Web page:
The architecture of the Golden Temple is an embodiment of the core beliefs of Sikhism. Guru Nanak (1469 CE — 1539 CE) preached an open religion with the revolutionary doctrine of the absolute equality of all people, and engaged with the common themes within the two religions he knew, namely Hinduism and Islam. The architectural realization of these teachings in Gurudwaras is three fold. First, there are gates from all the principal directions leading in to the temple, signifying that there are many roads to this belief. Second, since these paths are always open, there are elaborate gateways but no doors (see the three images in the slideshow). And finally, the equality of all people is given concrete shape in the langar, a common space that absolutely anyone can come to for food at any time of the day, with everyone sitting together.
These teachings eventually brought about conflict with the emperor in Delhi, Jahangir. The fifth of the ten gurus was executed by the order of the emperor. The sixth guru’s first act was to embrace militarism through a notion which he called Miri-Piri, a combination of spiritualism and temporal authority. The physical embodiment of this philosophy resulted in the building of the Akal Takht, the seat of Sikh religious authority, facing the Golden Temple (shown in the featured photo). The next five Gurus spent their lives fighting the Mughal empire, and turning the Sikhs into a military force. As the Mughal power waned, this force was ready to carve out its own empire, as it did with Ranjit Singh (1780 CE — 1839 CE). Imperial power is on show in the marble and gold of the Golden Temple, and in the elaborate structures of the gateways.
The founding of Amritsar is counted from 1577 CE, the date of the digging of the lake, Amrit Sarovar, at the behest of Guru Ram Das, the fourth Sikh Guru. A few years later Harmandir Sahib was first constructed in the lake, connected by a single causeway. His successor, Guru Arjun, placed a copy of the Adi Granth in it in the year 1604 CE. During the years when the Sikhs were in conflict with the Mughals the temple was destroyed and rebuilt many times. The current structure comes from 1830 CE, when the Khalsa emperor, Ranjit Singh, had the marble and gilded copper temple built.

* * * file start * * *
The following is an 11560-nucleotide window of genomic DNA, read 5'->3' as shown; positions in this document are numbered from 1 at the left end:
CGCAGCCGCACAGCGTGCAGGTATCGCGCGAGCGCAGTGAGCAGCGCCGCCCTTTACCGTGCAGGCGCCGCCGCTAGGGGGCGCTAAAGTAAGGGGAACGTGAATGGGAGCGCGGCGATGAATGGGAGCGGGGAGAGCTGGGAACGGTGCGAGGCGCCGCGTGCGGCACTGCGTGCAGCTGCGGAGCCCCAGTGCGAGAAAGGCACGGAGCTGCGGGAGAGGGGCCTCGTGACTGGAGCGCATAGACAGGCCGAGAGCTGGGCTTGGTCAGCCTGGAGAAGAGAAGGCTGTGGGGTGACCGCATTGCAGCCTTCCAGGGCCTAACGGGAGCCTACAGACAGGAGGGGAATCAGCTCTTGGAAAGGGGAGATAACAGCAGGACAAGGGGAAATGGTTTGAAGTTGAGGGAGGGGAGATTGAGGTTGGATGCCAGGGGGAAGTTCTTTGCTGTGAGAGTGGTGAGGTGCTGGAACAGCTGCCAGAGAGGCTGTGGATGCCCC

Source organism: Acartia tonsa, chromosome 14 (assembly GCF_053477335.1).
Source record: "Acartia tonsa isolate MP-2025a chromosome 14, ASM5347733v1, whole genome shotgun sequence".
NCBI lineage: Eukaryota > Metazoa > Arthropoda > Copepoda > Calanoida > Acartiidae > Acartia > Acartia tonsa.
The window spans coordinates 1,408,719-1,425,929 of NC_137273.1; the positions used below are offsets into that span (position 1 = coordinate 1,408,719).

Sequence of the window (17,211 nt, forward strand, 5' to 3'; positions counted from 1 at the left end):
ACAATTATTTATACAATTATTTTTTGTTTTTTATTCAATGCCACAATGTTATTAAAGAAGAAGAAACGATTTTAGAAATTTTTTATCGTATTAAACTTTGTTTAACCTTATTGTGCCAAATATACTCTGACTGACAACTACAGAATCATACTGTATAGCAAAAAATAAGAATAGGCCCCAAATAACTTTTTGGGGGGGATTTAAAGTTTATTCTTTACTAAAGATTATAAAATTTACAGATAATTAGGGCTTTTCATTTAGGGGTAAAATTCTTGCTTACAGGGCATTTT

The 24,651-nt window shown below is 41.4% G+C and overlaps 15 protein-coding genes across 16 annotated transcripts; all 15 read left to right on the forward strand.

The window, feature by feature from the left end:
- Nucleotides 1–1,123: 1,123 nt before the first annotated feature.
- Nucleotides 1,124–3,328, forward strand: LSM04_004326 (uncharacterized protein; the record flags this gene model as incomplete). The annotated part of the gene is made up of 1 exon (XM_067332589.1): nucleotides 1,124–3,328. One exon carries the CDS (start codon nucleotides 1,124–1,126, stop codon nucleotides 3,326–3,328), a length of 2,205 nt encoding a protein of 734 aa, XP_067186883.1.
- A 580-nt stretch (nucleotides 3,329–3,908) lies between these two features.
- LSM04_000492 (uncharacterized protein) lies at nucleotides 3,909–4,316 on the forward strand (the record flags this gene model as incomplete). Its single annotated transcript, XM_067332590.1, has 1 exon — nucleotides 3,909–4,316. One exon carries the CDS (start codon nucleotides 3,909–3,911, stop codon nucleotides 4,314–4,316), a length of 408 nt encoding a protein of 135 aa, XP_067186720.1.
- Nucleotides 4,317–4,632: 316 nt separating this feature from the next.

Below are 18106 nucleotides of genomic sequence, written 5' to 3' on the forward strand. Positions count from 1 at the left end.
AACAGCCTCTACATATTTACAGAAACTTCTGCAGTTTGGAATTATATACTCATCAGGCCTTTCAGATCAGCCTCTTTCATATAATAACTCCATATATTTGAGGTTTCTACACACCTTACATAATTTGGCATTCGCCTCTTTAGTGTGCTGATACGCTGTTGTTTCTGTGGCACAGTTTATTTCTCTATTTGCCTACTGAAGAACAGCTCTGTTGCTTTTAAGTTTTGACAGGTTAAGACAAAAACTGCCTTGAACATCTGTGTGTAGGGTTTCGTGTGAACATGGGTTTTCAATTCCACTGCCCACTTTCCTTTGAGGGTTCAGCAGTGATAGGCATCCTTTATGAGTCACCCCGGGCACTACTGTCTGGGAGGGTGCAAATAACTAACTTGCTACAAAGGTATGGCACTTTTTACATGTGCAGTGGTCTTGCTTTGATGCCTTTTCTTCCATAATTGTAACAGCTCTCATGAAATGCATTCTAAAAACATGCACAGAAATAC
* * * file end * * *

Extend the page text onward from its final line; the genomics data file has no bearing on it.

I’d expected to spend a long time in the area, trying to figure out the best light and angles. But I was lucky with the light. Sunset, and perhaps sunrise, are the best light for photography, and my first visit happened to be at this hour. I missed one thing, the daily journey of the Granth Sahib from the Akal Takht to the Harmandir Sahib and back. So there is a reason for me to go back.
The Mughal Empire decayed after the death of Aurangzeb and several strong regional powers found space to expand. One of them was the remnant of the Khalsa organized by Guru Govind Singh, the last human Sikh guru. Several commanders arose in the 18th century CE, but after 1799 Ranjit Singh became emperor of the Sikhs when he captured Lahore from the Afghan king Zaman Shah Durrani. Soon after, Ranjit Singh ordered that Amritsar, the religious twin next to his capital city of Lahore, be fortified. The eight kilometers long wall had twelve gates (a thirteenth, Hall Gate, was added by the British after the fall of Ranjit Singh’s empire). They are being renovated by the Central Public Works Department in consultation with the conservation architect Gurmeet Sangha Rai. The featured photo shows the newly renovated Hathi Gate, originally called the Shazada Darwaza.
The area around it was chaotic and full of slow traffic. On the outer side of the gate, away from the Golden Temple, we saw a little flower market, exactly where we were told we would find it. Our most memorable trips have been those where we spent more time in a place than is recommended. We use the extra time not to “do” the city, but to wander around aimlessly looking at markets, chatting with people, and sampling the local food. Visiting markets is one of these pleasures. You come across unexpected things, like a rather young Akshay Khanna look alike.
Sometimes The Family cannot let go of a shop-op. We paused by a cart piled high with peas. The seller gave us a few to taste. Sweet and fresh! The Family immediately got a couple of kilos. “We’ll take it back with us” she said. Weight restrictions? “In my hand baggage.” I asked the vendor where the peas came from. Nashik, he told us. So we were basically going to take the fresh peas back to almost where they came from. I resolved to snack on peas for the next couple of days. When in Amritsar, eat like the Amritsaris.